Friday, 19 September 2014

BLOGGING: On Using a Bridge Camera

Bridge camera

People judge you in the blogging world. They judge you a lot. One thing you get judge about, is the camera you use. They really shouldn't, but they do. Far too often bloggers feel they need to have a DSLR to a) take "good" photographs and b) to be a "proper" blogger. As much as I would love to own and use a DSLR, I can't justify the price and I can't see me owning one for a long way, so what do I use? Well for the most part, I use my trusty Fuji bridge although not all the photographs which appear on the blog are taken with it, I throw in camera phone and our GE point and shot photographs in to mix everything up a bit.

But also a lot of people don't know about bridge cameras, so I thought I'd share some of the pros and cons of this type of camera, and if you're looking for a new one, why it might be a great camera for you.


Bridge cameras seem to pass a lot of people by but they are a great alternative to a DSLR for a number of reasons. Basically bridge cameras slot between your standard digital compact and your DSLR, offering in the process advantages from both. If you want the simplicity of a point and shoot, but not the price of a DSLR, a bridge might be the camera for you. 
Ren Cen
Ren Cen, Detroit

I brought my Fuji Finepix S3300 Bridge back in 2011 (I think) from Argos for about £180, they tend to be less than £300 depending on the brand and model so they are considerably cheaper than your DSLR models. With a sizable LCD screen, they can fit in a full range of focal lengths from micro through to telephoto without the need to change lens. One big advantage is that they let you shoot in manual and raw, so they can be a great basis for learning how to use a camera away from the auto settings which is something I've loved being able to do since owning my camera. But don't worry, if manual isn't your thing they offer a full range of auto settings too.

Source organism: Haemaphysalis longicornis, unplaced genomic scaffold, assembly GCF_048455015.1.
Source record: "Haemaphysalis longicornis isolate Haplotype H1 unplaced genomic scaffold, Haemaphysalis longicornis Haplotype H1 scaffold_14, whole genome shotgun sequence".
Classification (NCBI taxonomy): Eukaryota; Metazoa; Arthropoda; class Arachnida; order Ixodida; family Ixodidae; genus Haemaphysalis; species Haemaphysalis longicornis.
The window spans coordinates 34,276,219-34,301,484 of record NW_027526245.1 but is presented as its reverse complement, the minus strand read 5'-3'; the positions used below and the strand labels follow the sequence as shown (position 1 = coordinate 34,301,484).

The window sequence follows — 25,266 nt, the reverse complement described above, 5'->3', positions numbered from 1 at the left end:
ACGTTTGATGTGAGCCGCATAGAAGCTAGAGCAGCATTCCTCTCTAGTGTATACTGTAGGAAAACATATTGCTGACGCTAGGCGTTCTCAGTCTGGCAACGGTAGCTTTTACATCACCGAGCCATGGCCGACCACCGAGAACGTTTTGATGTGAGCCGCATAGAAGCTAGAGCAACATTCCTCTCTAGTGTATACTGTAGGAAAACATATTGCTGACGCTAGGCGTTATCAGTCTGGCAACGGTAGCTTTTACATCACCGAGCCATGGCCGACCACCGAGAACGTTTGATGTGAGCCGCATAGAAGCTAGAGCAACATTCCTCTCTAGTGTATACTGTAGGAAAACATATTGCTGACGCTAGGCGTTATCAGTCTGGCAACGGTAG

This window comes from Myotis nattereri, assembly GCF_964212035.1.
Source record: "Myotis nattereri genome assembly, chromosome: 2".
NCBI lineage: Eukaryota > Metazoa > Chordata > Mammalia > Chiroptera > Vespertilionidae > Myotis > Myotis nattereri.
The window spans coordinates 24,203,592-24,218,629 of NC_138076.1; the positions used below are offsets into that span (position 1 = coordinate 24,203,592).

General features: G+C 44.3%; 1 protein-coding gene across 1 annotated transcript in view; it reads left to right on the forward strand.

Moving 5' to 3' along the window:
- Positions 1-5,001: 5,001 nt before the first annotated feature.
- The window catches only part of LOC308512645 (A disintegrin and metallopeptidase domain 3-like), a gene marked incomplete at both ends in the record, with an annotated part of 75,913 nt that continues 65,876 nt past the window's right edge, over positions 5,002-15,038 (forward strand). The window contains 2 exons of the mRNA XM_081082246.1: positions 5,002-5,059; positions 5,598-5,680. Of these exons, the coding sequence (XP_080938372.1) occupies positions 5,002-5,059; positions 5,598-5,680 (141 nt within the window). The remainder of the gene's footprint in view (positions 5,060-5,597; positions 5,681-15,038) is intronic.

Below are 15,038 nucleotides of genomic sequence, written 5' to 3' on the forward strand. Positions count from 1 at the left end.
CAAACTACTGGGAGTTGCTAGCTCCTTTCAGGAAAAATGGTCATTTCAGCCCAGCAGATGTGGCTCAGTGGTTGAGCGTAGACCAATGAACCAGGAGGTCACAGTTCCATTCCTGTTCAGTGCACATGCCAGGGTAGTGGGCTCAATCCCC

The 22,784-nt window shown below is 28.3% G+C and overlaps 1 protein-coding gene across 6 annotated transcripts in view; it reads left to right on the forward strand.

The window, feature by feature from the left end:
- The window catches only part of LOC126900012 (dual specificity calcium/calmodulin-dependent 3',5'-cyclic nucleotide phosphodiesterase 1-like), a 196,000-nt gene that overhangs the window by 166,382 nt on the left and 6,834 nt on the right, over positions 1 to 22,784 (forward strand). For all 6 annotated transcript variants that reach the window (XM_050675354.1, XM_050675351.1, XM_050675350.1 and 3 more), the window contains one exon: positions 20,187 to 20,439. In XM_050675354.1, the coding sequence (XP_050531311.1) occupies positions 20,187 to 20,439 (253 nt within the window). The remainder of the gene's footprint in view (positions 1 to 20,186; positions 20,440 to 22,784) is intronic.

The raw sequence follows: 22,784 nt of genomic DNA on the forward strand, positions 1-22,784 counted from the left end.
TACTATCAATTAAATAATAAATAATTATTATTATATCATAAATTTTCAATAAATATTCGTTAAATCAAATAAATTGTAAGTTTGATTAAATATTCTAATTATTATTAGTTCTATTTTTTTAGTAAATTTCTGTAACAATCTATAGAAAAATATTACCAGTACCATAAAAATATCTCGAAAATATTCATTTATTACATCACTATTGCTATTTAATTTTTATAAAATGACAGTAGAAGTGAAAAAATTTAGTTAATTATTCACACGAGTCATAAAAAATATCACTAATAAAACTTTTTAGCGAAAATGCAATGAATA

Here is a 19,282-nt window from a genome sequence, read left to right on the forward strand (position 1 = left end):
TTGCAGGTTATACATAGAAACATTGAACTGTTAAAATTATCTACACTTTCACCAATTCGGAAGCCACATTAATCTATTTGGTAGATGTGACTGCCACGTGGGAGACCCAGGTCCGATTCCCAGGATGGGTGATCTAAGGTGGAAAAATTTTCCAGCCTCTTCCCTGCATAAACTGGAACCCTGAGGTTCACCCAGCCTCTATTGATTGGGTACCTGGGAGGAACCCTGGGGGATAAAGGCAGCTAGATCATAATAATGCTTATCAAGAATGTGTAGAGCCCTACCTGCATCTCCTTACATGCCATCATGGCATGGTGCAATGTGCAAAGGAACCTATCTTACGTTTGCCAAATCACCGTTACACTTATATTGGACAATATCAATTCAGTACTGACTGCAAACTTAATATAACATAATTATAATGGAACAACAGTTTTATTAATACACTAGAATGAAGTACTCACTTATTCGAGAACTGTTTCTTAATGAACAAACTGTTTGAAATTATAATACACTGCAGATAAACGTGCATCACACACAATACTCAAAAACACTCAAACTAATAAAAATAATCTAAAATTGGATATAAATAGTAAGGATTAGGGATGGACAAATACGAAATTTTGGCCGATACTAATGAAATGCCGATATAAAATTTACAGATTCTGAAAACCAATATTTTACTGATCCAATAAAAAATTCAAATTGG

Granted they can have issues in low light and they can be slow to focus - mine struggles a far bit with landscapes for whatever reason. Mine doesn't have a rechargeable battery, so it does eat them up, but nothing that can't be limited using lithium batteries. And while they are smaller and lighter than a DSLR they aren't cameras you can just throw in your pocket, so just like a DSLR if you're after sneaking some food photographs in a restaurant, they don't make it that easy to disguise.  


For me, a bridge suits my needs as both a blogger and as someone who loves to take photographs just because, then again I'm not a typical blogger (I don't own anything by apple and I don't use instagram). But if you do want to make the step into having a camera you have more control over, but want to save pennies, a bridge might be the way to go.

So while I feel I get judged about not being "proper" because I don't have a DSLR those are the reasons why I do love using my bridge. It's practical, has the advanced settings so I have the flexibility and the opportunity to have more control over my photographs but they also take photos I'm pleased with.

Blogger Tricks

Tuesday, 16 September 2014

LIFE: Weeding With a Woodpecker


One thing that amazes me is the amount of garden birds our little suburban corner attracts. Including what is becoming my favorite visitor, a woodpecker. I've noticed him before pecking his way into our maple tree. But looking up from my weeding the other day, there he was on this years dying flower branch. It's part of a huge grassy plant that seperates the main garden to what's going to become our vegetable patch. Admittedly, the plant was actually on a death list. It's in a prime sunny spot which, prior to this was being ear marked for adding to the butterfly garden. I guess we're working around it now.